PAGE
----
Britton Burton: [00:15:26] There. There are some rumbles that companies are considering taking a little bit harder stance on this, but I just think the milk is spilt at this point and it's really hard to imagine that at least the hybrid component of work ever goes back to in the office all the time. And so if we know that, then I think the zero trust concepts are going to have to really take hold. Now, look, I'm skeptical may not be the right word, but I do think there's a little bit too much marketing hype on the term zero trust. A lot of it to me is just really sound [00:16:00] access control approaches. You know, there is not a single device that you buy and install and now you have zero trust. And maybe we're doing a little bit better with that as an industry in terms of how we're marketing what Zero Trust is. But I think you've all probably seen that and it's like flip the switch and you've got zero trust and that's not how it works. But the overall, the core of what zero trust is supposed to be, if you kind of unwrap all of the marketing hype from it, I think there is merit to it. And [00:16:30] the fact that the security perimeter is basically nonexistent now with cloud, with remote work, with all the devices that move around that need to be able to connect instantly. 

Britton Burton: [00:16:39] Actually, a former colleague of mine in a previous role has started saying that identity is the new perimeter. And I think that's that's very prescient. That's a great way to say it. And actually, a quick side note here, I've had some interesting discussions with some folks about the hype of Zero Trust and what it really is. I think it's a sort of endlessly interesting topic. If you would like to hear more about that from people who know it better than certainly, I do. Drop us a line. I'd love to know if that's a topic of interest to others as it is to me. I'd love to interview someone on it. If you happen to be an expert and it hit me up, maybe I can interview you and we'll do a dedicated episode to Zero Trust. Moving on to number eight attackers accelerate targeting of medical device IoT and OT security gaps, which introduces unprecedented risks to patient safety and business operations. Again, I don't think this is super bold, unfortunately. The healthcare industry is targeted the most and most data that you see about attacks and ransomware events. Because of the nature of what we're doing, we're not just processing data, we're not processing transactions. We are we're dealing with patient care and patient safety. And even when it's not life and death procedures for patients, anything relating to the care of a human is just an extra sensitive thing when it comes to availability and making sure your systems are ready to roll.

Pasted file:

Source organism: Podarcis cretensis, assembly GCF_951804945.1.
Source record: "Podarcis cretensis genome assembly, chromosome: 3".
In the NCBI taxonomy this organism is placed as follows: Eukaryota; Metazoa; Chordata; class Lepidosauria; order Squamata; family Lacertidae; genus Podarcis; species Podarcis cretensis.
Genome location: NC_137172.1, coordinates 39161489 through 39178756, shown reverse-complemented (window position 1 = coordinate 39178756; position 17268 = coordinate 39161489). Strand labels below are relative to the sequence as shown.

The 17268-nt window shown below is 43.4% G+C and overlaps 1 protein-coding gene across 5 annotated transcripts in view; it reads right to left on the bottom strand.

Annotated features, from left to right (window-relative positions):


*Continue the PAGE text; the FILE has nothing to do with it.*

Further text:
Britton Burton: [00:18:05] And unfortunately, attacks on medical device, IoT, and OT affect the ability to provide care. Additionally, you all know medical device OT Iot are all very similar in that they tend to be less secure than traditional i.t assets. There are nuances in each of them, of course, as to why that is the case. But at their core, just generally speaking, if you're familiar with this topic at all, it's not news to you that they're just generally less secure, they're easier to breach, they're easier to compromise. And that's certainly the type of thing that attackers are looking for. Attackers are like water. They're going to flow downhill to the easiest source. And unfortunately, these tend to be. I think there is some positive signs of that improving, but there's a long way to go. Number nine, legal accountability mounts as class action lawsuits increase in frequency and put financial pressure on healthcare organizations to bolster cybersecurity defenses. This is a topic that if you listened to the podcast before I came in, Bryan Selfridge was particularly interested in this topic and really kept an eye on it a lot. If you monitor news for cybersecurity breach lawsuits in any way, the number of them is just staggering now. And I don't think that was the case just a couple of years ago.